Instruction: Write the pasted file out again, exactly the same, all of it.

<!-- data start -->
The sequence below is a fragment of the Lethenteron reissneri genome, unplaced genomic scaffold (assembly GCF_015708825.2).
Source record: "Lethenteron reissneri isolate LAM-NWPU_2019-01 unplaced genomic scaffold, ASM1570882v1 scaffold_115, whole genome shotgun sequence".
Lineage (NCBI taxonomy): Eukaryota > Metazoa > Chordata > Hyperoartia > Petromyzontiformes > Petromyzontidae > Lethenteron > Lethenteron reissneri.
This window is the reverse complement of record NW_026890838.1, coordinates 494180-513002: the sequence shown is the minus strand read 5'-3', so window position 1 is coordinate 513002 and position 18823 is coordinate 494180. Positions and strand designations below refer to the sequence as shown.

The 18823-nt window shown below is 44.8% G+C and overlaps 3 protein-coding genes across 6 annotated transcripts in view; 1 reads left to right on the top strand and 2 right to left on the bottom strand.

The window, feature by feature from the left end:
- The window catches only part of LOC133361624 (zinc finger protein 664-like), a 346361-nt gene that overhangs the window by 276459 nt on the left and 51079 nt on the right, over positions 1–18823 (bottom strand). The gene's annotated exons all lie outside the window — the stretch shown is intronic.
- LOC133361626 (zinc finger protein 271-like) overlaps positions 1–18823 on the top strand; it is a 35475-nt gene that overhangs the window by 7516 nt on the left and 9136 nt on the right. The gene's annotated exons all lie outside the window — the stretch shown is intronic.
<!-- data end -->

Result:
The sequence below is a fragment of the Lethenteron reissneri genome, unplaced genomic scaffold (assembly GCF_015708825.2).
Source record: "Lethenteron reissneri isolate LAM-NWPU_2019-01 unplaced genomic scaffold, ASM1570882v1 scaffold_115, whole genome shotgun sequence".
Lineage (NCBI taxonomy): Eukaryota > Metazoa > Chordata > Hyperoartia > Petromyzontiformes > Petromyzontidae > Lethenteron > Lethenteron reissneri.
This window is the reverse complement of record NW_026890838.1, coordinates 494180-513002: the sequence shown is the minus strand read 5'-3', so window position 1 is coordinate 513002 and position 18823 is coordinate 494180. Positions and strand designations below refer to the sequence as shown.

The 18823-nt window shown below is 44.8% G+C and overlaps 3 protein-coding genes across 6 annotated transcripts in view; 1 reads left to right on the top strand and 2 right to left on the bottom strand.

The window, feature by feature from the left end:
- The window catches only part of LOC133361624 (zinc finger protein 664-like), a 346361-nt gene that overhangs the window by 276459 nt on the left and 51079 nt on the right, over positions 1–18823 (bottom strand). The gene's annotated exons all lie outside the window — the stretch shown is intronic.
- LOC133361626 (zinc finger protein 271-like) overlaps positions 1–18823 on the top strand; it is a 35475-nt gene that overhangs the window by 7516 nt on the left and 9136 nt on the right. The gene's annotated exons all lie outside the window — the stretch shown is intronic.